Who is YOUR advisor?

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Oct 18, 2009 1:08 pm

Do you manage your own money and financial planning, or do you have someone else do it?
I recently gave my family's accounts to another advisor, mainly to get another perspective and  to have somebody to talk to.
It's not a great solution, because this guy is like most advisors -- busy building his business giving generic advice. But it's one less thing I have to do and at this point I don't have a lot of money anyway. Certainly later I will want to get better help.
If you do have an outside advisor, do you want somebody who really follows markets and has strong, informed opinions on what you should do? Or somebody who will  take you to lunch every now and then and makes sure you stay the course?



Oct 18, 2009 2:45 pm

Huh? I'm very confused. You don't trust yourself enough to advise your own family? I doubt most people on this board are giving their family's accounts to another advisor.

Oct 18, 2009 5:32 pm

OMG.  Do you tell your clients that you don't even manage your own money?

Oct 18, 2009 5:42 pm

Hmmm, didn't think it was that crazy an idea. Sure I trust myself, but like I said I want somebody to discuss my situation with me and my wife. I might be missing something, I might want more ideas.
Also, I am under no illusion that I know how to run money. Jones didn't hire any of us because we were well versed in investing.  There are many guys on the board -- including you, Ice -- that know a lot more. Why wouldn't I look around and find somebody with strengths that I lack.
What's the old saying, that a lawyer who represents himself has a fool for a client.




Oct 18, 2009 5:44 pm
etj4588:

OMG.  Do you tell your clients that you don't even manage your own money?



No, I tell my clients I keep a close eye on their investments. Bullsh*t, of course, since I'm too busy cold calling and cold walking.

Oct 18, 2009 5:45 pm

Buy - I have thought about this as well from an emotional standpoint.  I find myself taking too much risk from time to time with my own money that I'd never take with my clients.  Don't think it's so far fetched.

Are you using a Jones guy?  In town? How did you choose this guy?

Oct 18, 2009 5:51 pm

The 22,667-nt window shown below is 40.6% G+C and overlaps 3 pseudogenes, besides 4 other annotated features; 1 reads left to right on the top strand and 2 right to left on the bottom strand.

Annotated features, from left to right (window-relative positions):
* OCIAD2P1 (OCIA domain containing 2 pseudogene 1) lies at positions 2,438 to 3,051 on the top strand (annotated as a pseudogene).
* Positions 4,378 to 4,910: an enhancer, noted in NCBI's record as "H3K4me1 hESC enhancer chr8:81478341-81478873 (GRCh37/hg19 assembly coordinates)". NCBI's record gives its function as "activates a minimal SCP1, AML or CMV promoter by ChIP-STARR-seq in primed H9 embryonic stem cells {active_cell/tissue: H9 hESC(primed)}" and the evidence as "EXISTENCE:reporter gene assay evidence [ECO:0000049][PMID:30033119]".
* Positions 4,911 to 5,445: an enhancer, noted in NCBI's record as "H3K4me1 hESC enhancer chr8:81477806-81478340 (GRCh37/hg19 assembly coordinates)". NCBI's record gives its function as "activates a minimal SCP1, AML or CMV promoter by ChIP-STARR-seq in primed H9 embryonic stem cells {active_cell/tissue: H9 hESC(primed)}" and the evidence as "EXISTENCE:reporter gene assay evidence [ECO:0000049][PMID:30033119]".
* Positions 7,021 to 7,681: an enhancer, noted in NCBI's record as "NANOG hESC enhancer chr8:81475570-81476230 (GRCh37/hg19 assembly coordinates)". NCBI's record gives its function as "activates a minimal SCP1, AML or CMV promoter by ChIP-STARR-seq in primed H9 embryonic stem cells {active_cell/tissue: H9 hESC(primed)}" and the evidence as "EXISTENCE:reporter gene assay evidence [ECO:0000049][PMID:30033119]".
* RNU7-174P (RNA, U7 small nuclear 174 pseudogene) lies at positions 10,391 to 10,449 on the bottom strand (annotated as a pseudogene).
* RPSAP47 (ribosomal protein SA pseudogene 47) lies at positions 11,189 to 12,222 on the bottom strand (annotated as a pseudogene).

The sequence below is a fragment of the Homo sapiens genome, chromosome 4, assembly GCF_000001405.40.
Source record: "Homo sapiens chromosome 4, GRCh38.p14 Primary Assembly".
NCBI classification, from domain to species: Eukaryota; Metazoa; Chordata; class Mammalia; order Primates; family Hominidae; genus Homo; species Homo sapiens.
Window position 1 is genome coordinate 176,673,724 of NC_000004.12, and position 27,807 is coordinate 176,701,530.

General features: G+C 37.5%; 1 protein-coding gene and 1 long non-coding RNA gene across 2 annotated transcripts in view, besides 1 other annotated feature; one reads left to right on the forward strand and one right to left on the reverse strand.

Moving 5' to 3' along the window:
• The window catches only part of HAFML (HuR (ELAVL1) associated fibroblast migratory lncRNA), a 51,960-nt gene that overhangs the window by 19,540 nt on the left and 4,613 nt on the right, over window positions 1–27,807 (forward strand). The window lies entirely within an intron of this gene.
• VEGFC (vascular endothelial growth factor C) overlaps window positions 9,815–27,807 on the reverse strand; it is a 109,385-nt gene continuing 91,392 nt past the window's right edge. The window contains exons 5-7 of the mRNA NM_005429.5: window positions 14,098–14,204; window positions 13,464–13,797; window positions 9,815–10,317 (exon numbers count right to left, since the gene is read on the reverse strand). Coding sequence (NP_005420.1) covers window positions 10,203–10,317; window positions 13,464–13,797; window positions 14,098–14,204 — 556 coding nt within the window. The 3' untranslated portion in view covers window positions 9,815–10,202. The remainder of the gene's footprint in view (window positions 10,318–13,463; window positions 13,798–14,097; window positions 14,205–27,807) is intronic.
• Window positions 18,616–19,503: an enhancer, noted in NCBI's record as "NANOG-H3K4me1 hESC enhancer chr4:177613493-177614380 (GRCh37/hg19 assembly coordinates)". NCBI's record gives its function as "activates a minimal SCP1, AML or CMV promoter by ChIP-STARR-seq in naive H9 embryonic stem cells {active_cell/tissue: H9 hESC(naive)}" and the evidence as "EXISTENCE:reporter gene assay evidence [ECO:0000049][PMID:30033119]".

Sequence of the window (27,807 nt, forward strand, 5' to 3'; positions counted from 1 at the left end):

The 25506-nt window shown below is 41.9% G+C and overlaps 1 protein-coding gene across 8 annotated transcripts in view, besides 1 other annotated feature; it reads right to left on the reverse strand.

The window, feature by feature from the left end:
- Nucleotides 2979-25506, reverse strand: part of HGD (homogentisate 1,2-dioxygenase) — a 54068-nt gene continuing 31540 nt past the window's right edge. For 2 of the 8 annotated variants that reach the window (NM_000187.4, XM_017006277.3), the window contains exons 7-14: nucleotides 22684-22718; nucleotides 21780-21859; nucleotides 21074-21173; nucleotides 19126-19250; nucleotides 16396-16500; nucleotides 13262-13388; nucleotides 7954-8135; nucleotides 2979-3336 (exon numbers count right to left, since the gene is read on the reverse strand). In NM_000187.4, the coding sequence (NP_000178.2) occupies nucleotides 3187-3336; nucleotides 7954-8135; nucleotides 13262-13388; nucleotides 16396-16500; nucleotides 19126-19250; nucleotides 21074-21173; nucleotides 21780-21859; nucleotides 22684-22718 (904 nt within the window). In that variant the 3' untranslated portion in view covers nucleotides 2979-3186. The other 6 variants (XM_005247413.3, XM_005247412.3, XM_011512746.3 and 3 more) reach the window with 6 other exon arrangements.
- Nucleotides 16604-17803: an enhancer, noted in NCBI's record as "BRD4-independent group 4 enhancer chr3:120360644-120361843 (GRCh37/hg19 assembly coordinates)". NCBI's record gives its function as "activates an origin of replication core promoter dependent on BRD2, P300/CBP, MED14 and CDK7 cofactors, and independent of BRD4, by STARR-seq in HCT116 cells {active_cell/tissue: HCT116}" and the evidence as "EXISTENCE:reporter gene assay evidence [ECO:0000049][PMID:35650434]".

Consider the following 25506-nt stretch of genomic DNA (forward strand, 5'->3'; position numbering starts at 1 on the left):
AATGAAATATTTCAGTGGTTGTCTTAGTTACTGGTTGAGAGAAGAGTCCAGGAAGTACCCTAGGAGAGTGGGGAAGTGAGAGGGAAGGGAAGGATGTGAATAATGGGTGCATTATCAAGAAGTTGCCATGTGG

voltmoie:

Buy - I have thought about this as well from an emotional standpoint.  I find myself taking too much risk from time to time with my own money that I'd never take with my clients.  Don't think it's so far fetched.

Are you using a Jones guy?  In town? How did you choose this guy?



I'm using a Jones guy for now, but will probably find somebody else longterm. For one thing, it's been helpful sitting down with my wife and an advisor, just to make sure that if I get capped by an angry client there is somebody there to help her invest the life insurance money.


Oct 18, 2009 6:00 pm

B&H- I don't think it's a bad idea, especially being newer. I'm not doing exactly the same thing, but I am taking advantage of free advice from my legacy host FA in regards to my money. It is nice to have an objective, non-emotional opinion.

Oct 18, 2009 6:03 pm
buyandhold:
voltmoie:


Buy - I have thought about this as well from an emotional standpoint. I find myself taking too much risk from time to time with my own money that I'd never take with my clients. Don't think it's so far fetched. Are you using a Jones guy? In town? How did you choose this guy?

I'm using a Jones guy for now, but will probably find somebody else longterm. For one thing, it's been helpful sitting down with my wife and an advisor, just to make sure that if I get capped by an angry client there is somebody there to help her invest the life insurance money.





That is an excellent point, especially since this is the same point we make to DIY-er prospects.

Oct 18, 2009 6:34 pm

B & H - you make good points. Especially given that you may be advising people that have different goals than you do. Creating an asset allocation plan for someone with $50k in an IRA is a lot different than a Jones broker who has the ability (after some time) to put away a lot of money.



I also admire the fact that you are under no illusions about how you have chosen to structure your practice.



I think this will allow you to put away more and have a better life than those of us who make the attempt to do everything.



Bravo.



Oct 18, 2009 7:56 pm
etj4588:

OMG. Do you tell your clients that you don't even manage your own money?





Yeah I would be suspect if my advisor paid another advisor.. I think you are an idiot for doing so. Hope that doesn't get out of the bag.. I would nail you for it... If you don't have the confidence in your self find a 3rdparty money manager..

Oct 18, 2009 10:34 pm